Don’t Underestimate The Power of Disgust
Surprising ways the ‘yuck factor’ affects our brains, beliefs, and behavior
It turns out that you don’t need a thick self-help book in order to “change your thoughts.” All you need is a bottle of — wait for it — fart spray. Not a big vial either, just a small whiff of “real fart” smell. This is according to David Pizarro, professor of psychology at Cornell University, who investigated whether the smell of something disgusting could affect people’s judgment.
Pizarro’s experiment builds upon a growing body of research that shows disgust, once labeled the “forgotten emotion of psychiatry,” is far more influential in shaping our beliefs, bonds, and behavior than previously thought.
What is disgust?
Disgust is a universal emotion that bubbles up when we feel aversion toward something offensive or potentially contaminating. This can be something we perceive via our physical senses, actions or appearances, or even ideas and opinions.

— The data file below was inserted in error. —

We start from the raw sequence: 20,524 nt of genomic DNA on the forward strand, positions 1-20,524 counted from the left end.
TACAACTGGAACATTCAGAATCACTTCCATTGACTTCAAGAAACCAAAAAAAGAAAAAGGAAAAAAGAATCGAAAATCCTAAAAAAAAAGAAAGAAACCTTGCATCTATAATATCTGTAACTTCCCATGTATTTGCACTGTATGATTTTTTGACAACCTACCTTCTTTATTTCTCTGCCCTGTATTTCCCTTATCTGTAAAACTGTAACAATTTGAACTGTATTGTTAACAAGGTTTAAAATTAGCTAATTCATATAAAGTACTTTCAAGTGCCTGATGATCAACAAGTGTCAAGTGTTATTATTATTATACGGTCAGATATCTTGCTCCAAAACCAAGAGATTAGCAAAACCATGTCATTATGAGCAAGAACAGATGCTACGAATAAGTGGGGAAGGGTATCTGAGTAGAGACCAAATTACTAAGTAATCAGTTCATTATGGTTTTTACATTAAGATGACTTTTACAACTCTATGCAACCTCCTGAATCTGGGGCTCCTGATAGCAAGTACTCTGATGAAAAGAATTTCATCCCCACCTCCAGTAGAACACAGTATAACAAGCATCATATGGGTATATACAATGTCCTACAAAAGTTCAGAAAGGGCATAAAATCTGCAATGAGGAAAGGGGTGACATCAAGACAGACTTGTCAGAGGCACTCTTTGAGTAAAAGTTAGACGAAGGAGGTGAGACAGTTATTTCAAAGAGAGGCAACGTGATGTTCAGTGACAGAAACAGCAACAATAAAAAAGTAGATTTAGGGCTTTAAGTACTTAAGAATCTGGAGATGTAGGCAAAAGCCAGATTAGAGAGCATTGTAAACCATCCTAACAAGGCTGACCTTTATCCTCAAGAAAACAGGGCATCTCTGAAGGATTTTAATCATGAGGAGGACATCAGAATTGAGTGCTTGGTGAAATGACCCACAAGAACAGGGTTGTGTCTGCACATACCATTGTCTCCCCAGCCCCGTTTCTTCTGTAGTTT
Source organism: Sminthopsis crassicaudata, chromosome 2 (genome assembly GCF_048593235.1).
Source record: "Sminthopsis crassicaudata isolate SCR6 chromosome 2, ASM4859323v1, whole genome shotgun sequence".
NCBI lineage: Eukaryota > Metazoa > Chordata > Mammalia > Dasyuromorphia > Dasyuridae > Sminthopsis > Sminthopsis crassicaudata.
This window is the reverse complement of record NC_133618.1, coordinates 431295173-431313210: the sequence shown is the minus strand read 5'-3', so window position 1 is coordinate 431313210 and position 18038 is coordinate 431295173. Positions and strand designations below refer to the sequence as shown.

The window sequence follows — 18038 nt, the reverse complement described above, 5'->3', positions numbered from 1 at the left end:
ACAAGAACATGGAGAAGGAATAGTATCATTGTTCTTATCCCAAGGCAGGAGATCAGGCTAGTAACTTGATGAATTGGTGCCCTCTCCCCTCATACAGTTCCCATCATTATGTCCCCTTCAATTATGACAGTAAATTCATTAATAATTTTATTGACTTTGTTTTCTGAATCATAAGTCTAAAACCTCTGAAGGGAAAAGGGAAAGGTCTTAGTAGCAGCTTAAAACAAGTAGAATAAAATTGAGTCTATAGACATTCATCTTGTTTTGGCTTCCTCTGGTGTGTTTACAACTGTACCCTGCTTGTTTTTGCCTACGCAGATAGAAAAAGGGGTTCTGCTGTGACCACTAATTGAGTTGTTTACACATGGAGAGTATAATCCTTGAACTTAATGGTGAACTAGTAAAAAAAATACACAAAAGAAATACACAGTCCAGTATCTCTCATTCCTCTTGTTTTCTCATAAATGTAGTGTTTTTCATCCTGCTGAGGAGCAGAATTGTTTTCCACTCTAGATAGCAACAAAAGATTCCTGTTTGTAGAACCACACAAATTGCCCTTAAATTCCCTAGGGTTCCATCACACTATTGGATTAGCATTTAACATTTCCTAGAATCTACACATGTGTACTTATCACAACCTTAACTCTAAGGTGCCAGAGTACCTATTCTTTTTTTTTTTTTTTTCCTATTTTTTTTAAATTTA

As with other emotions, disgust has a range of states with varying intensities, from mild dislike to intense loathing:
While certain triggers for disgust are universal, for instance coming into contact with bodily products (vomit, phlegm/mucus, feces/diarrhea, blood) or animality (slugs, snakes, maggots, rats, and cockroaches), other triggers are more culturally or personally induced (types of food, perceived perversions).
Disgust has also been labeled the “body and soul” emotion because of its links to morality. Originally, disgust was thought to be a defense mechanism against a physical bodily threat: You eat a bad piece of meat and your body wants to throw it up, so you won’t die. But its purview broadened as we grew into a highly social species.